The best things in life are slow
Slow Food Devon comes to the 5th Exeter Festival of South West England Food and Drink

Peter Greig and Simone Brogi feed the oven

Peter Greig of Piper's Farm and Simone Brogi of Slow Food Valdera, Tuscany at work together

Exeter, Devon April 10-13, 2008 “The best things in life are slow,” enthused Peter Greig of Piper’s Farm, while handing out samples of his own farmed and produced Red Ruby beef, cooked in a wood-fired oven at the Slow Food Devon Tent at the Exeter Festival of South West England Food and Drink. “Our naturally fed Red Ruby beef takes a full four years to reach maturity, and this long, slow growth results in a finely grained meat that is both tender and full of flavour. Here, come and have a taste!”

Piper's Farm Red Ruby beef

Piper's Farm Red Ruby beef, straight out of the wood-fired oven

Meanwhile, alongside Peter, Simone Brogi, from Valdera, Tuscany, was tirelessly pulling out the finest, most delicious focaccia, cooked in the ferociously hot wood oven, thin and crackly, sprinkled with a bit of sea salt, some fragrant Tuscan rosmarino, a drizzle of new season extra virgin olive oil. The cooking time for this typical Tuscan flatbread may only have been minutes, but the excellence of the finished product was the result of a traditional dough, made by Simone’s wife Michela, that benefited from two separate slow rises over a period of hours. The best things in life are slow indeed!

This focaccia has pears that have been macerated in Sambuca! Squisito.

As a double act, Peter and Simone could not have provided a greater contrast: Peter, tall, thin, quintessentially English, with necktie embroidered with Piper’s Farm, tirelessly talking, cooking, sharing; Simone, powerfully built, equally tireless, frowning into the intense heat of the oven, looking for all the world like some underworld blacksmith at Vulcan’s forge. To begin with, Peter spoke not a word of Italian, nor Simone a word of English; after three days, they were communicating amongst themselves brilliantly. “Buono, buono,” said Peter, carving off some of his deliciously succulent and flavourful meat and putting the slices onto Simone’s focaccia. “Very good,” said Simone, taking a deep slug of Red Rock beer to accompany a sliver or two of Piper’s Farm home-cured and –smoked back bacon, sliced off the slab, uncooked, to enjoy raw, just so, as if it were a slice of air-cured Tuscan pancetta.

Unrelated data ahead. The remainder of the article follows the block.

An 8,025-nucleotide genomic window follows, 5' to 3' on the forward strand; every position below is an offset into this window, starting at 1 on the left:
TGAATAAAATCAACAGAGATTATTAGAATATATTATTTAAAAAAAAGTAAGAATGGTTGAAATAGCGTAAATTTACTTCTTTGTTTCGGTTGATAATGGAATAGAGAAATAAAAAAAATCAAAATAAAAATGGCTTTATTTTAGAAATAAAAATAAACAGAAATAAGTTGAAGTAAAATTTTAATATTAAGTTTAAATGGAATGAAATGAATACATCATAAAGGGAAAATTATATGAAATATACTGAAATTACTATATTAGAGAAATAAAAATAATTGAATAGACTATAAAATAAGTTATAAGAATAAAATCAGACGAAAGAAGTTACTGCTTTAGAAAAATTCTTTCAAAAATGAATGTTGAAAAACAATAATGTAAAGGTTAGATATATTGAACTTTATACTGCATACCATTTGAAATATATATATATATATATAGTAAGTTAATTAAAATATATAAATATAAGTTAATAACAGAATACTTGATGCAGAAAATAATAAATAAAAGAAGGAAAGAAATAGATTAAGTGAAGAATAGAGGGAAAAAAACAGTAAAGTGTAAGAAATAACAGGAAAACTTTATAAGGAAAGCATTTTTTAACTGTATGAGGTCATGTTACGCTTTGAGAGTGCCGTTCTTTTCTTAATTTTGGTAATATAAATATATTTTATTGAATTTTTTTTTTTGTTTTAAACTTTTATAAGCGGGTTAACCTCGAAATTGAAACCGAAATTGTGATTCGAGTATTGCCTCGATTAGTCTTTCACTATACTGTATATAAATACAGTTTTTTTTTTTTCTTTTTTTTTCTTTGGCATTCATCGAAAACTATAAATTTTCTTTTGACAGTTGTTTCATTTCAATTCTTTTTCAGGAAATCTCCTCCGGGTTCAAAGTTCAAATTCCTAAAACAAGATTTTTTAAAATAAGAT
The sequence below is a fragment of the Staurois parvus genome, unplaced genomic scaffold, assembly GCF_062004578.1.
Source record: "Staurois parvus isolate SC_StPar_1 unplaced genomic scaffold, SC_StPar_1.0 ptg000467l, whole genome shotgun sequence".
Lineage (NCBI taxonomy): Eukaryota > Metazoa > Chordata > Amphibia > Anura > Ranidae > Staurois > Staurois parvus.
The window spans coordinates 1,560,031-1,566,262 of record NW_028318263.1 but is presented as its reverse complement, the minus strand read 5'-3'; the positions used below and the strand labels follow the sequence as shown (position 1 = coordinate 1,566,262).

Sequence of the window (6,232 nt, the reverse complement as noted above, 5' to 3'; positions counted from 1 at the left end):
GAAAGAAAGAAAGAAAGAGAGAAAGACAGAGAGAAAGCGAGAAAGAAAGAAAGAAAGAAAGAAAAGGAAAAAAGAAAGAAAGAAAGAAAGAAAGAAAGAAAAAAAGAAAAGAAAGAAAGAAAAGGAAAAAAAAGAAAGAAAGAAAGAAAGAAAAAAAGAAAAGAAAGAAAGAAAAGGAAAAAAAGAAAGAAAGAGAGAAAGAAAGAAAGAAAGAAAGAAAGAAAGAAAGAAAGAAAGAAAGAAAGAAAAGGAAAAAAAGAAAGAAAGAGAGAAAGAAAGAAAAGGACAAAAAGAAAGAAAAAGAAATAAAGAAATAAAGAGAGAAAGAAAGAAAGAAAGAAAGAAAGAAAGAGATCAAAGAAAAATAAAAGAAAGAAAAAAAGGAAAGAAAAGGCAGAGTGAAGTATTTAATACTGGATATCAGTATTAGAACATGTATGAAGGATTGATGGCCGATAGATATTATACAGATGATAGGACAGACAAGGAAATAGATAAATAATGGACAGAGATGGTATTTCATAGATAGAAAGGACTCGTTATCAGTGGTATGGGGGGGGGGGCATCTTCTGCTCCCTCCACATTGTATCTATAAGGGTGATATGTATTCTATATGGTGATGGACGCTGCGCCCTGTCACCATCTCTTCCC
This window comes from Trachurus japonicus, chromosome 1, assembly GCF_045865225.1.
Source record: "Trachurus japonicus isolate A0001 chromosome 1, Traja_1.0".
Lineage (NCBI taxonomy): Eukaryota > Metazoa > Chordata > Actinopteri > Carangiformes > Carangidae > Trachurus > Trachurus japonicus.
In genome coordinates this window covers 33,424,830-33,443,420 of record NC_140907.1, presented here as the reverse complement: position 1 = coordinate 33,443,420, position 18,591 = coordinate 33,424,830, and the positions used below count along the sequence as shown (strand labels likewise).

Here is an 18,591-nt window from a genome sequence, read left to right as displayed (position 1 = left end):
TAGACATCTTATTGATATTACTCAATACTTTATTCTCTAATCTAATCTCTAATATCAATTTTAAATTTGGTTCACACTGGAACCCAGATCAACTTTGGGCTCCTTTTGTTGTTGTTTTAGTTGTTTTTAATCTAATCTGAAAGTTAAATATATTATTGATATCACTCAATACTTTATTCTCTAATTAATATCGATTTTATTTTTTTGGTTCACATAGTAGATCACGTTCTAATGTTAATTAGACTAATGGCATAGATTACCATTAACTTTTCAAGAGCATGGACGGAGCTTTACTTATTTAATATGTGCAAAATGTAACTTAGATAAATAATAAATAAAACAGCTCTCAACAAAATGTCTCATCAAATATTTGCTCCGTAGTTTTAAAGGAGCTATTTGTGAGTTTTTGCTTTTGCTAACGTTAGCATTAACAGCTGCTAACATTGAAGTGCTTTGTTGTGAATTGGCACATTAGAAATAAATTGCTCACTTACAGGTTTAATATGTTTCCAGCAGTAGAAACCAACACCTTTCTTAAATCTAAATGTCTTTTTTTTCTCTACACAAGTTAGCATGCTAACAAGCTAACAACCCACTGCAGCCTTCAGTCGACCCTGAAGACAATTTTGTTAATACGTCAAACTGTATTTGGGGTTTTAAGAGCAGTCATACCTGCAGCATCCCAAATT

The rapport, the banter, the teamwork, the learning and sharing of new tastes and cultures between Peter and Simone epitomized the spirit throughout the Slow Food Devon Tent.

This same spirit of learning, sharing and tasting was evident on the other Slow Food stands, too. Somerset’s finest artisan cheddar producers worked together to demonstrate what makes our greatest cheese, when traditionally produced by age-old methods and using unpasteurised milk, so special and unique. Keens, Westcombe and Montgomerie cheddars all have their own unique character and personality, and visitors were able to learn to taste, distinguish and enjoy. Emma Parkin, of Emma's Breads, had earlier given a children's taste workshop on 'Slow Dough' in the Food is Fun Marquee, and throughout the weekend offered tastings of her artisan breads, proved in the time honoured way, slowly, using the previous days' dough as a starter. Man (and woman) does not live by bread alone, so for those thirsty to learn, as well as just to drink, there were deliciously quenching beers from the small micro-brewery Red Rock, produced using the farm's own spring water (no water miles), malt from Tuckers Maltings (about 2 miles from the brewery), whole hops from Malvern and fresh yeast from a famous Dorset brewery. Nothing added and nothing taken away.

Red Rock

The Red Rock team

Tuscans Simone, Michela, Antonella and Giuseppe, all members of Slow Food Valdera, had come over especially for the Exeter Festival of South West England Food and Drink at the invitation of Freddie Dudbridge, leader of Slow Food Devon.